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Gainesville school budget won’t be ready for Monday’s deadline

Board will rely on monthly budgets until final version is approved

POSTED: July 3, 2008 5:00 a.m.

Despite weeks of wrestling with numbers, members of the Gainesville school board determined Saturday that they will not be able to finalize a fiscal year 2009 budget by the time the new budget year begins Tuesday.

School system accountants and board members have been scrambling to meet the state Department of Education's June 30 deadline for adopting a final budget.

The board likely will finalize its budget for the upcoming fiscal year by July 31, said Janet Allison, director of finance for the district. The school district operates on a fiscal year that runs from July 1 to June 30.

Willie Mitchell, chairman of the school board, said the board will review Superintendent Steven Ballowe's job performance at either its Monday meeting or at a meeting on July 7.

In May, Allison told the board that the district will face a deficit of about $6.5 million at the end of the current fiscal year, which ends Monday.

Since May, the board has been working to finalize a tentative $61.6 million budget for next year that would cut about $1.4 million off the deficit. School board members said they want to cut more money from the budget to help pay off the deficit sooner.

Allison said she and her staff need time to evaluate potential budget cuts, and the board needs time to evaluate the effects of proposed cuts on teachers and students before they can be finalized.

"I need to meet with the board because it's they who make the decisions," Allison said. "It's just a situation where they don't have everything they need right now to cut. ... It's just not easy to do at all."
Allison said the board will operate using a monthly budgeting process until a final budget is adopted.

Sammy Smith, a Gainesville city school board member, said instead of a final budget, the board will adopt a "continuing resolution" Monday that allows the board to operate on a month-to-month financial basis.

"We were required to pass the budget by June 30 by law, but we've never had data to get us there," he said.

Allison said Saturday that given her staff of four full-time accountants and one part-time accountant, she feels the July deadline is a reasonable one.

School board member David Syfan said the board will not pass a budget for the upcoming year until they all feel comfortable with the numbers.

"Our goal is July 31, but it's going to be conditioned on our budget feeling correct," Syfan said. "If we're not comfortable with our budget, then we may go another month."

As far as the board determined Saturday, there are no state-imposed penalties to a late budget adoption other than the requirement to submit monthly budgets to the state by the end of each month identifying revenues and expenditures.

Allison said grievous accounting errors made in the 2008 fiscal year budget have resulted in major hiccups in devising a 2009 fiscal year budget. She said $4 million of school nutrition and federal program funds were not written into the 2008 budget.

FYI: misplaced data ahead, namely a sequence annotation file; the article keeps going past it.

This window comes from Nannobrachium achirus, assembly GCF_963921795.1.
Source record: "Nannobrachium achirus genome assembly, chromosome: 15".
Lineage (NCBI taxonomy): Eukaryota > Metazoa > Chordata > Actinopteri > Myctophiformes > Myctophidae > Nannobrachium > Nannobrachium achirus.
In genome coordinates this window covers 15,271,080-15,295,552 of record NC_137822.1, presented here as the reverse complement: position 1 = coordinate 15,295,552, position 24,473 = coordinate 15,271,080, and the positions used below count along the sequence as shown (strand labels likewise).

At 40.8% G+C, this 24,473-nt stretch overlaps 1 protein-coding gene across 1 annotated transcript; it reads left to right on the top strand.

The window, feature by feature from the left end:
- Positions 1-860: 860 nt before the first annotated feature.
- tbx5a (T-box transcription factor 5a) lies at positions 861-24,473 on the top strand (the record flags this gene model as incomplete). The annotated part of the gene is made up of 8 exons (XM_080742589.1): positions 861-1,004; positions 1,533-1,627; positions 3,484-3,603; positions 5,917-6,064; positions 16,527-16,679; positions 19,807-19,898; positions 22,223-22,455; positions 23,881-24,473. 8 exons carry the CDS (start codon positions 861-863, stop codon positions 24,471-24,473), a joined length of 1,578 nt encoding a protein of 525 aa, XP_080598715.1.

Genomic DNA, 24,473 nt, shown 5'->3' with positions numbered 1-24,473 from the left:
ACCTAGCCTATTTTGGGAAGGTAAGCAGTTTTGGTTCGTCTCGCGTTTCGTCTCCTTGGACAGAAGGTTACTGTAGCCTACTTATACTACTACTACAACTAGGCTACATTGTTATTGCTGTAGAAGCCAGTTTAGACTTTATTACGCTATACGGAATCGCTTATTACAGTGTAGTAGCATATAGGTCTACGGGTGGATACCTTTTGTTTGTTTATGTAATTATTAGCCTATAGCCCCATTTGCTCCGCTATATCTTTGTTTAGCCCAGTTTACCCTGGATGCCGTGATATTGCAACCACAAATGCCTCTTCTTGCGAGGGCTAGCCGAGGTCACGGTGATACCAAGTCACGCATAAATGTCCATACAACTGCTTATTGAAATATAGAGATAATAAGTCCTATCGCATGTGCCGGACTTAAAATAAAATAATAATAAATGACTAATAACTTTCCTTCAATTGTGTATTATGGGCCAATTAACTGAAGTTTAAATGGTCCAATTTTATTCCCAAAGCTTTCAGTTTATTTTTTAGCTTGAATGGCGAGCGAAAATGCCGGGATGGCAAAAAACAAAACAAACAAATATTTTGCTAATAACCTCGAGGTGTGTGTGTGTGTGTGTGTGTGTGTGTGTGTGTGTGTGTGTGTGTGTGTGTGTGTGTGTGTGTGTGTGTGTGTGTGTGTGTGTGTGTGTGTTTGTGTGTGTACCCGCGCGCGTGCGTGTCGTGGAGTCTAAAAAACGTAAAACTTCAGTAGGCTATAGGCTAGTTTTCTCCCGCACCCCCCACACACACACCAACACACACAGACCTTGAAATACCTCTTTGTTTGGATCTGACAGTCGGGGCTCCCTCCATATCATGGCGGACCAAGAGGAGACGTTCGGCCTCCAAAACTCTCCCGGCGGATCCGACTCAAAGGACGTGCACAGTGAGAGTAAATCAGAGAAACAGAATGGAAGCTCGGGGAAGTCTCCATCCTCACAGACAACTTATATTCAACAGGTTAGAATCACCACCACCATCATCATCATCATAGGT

"If it had been included, you would have noticed right off the revenue was $55 million and expenditures were $59 million," Allison told the school board. "It was a budgeting problem and not an expenditure or money missing. ... It would have led folks to believe that they had money to spend. Basically, the general fund was overbudgeted."

She said as far as she can tell at this point in her painstaking task of correcting the flaws, the school system didn't spend all of that $4 million.

Allison said the peculiar bottom line in the system's bank account wasn't immediately obvious because the general account was tied to other school accounts, and money was automatically swept in from other accounts, such as the SPLOST account, to cover the shortfall. Allison said she untied accounts from one another to prevent similar mishaps from occurring again. She said funds removed from the SPLOST account since have been replaced.

In addition, Allison said there were some accounting mistakes made when the board attempted to cut $2.8 million from the fiscal year 2008 budget last fall when the board realized the school system was not likely to meet its revenue projections for the year.

"The board thought they had $2.8 million to cut in the fall, but about $800,000 of that was not actually in the general fund," Allison said. "That $800,000 wasn't in the general fund to cut. I think some of it was spent on the field house at Gainesville High School."

Allison said she doesn't know exactly how the accounting mistakes were made. She noticed them after she was hired as a part-time accountant in August last year.

"It came before I came along," she said. "We've done an awful lot of work to fix it. We've got to move forward here. I've tried to make sure that doesn't happen again by budgeting by fund."

She said there are now more than 16,000 different funds for the school system. Ballowe pointed out to the school board Saturday that if the board had not rolled back the millage rate last October from 7.83 mills to 6.96 mills, the current deficit would be $2.9 million rather than $6.5 million. Earlier this month, Ballowe proposed a new millage rate of 7.96 mills.

If a 7.96 millage rate is adopted, the owner of a $183,800 home, the median home price in Gainesville, would pay $183 in additional school tax this year.



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